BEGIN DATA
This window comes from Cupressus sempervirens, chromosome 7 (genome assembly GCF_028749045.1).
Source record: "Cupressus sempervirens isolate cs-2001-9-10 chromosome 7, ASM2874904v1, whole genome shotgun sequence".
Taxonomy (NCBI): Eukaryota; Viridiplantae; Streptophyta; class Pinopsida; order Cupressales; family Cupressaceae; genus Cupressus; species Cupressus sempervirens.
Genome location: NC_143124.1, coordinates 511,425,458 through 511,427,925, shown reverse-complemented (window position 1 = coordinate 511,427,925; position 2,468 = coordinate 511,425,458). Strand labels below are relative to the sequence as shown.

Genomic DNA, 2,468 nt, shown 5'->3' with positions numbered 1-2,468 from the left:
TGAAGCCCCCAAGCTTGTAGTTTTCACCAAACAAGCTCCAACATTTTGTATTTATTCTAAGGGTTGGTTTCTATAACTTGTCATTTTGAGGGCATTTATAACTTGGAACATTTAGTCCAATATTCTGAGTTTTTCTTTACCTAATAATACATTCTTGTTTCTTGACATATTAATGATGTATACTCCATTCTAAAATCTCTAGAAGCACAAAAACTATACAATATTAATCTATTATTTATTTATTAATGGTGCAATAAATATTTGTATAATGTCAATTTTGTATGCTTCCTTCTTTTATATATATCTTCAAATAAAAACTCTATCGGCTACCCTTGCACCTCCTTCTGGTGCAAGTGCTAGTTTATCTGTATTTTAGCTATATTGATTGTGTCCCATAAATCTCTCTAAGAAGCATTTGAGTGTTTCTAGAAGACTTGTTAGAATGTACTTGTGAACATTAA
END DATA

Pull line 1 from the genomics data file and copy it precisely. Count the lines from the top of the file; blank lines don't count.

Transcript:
This window comes from Cupressus sempervirens, chromosome 7 (genome assembly GCF_028749045.1).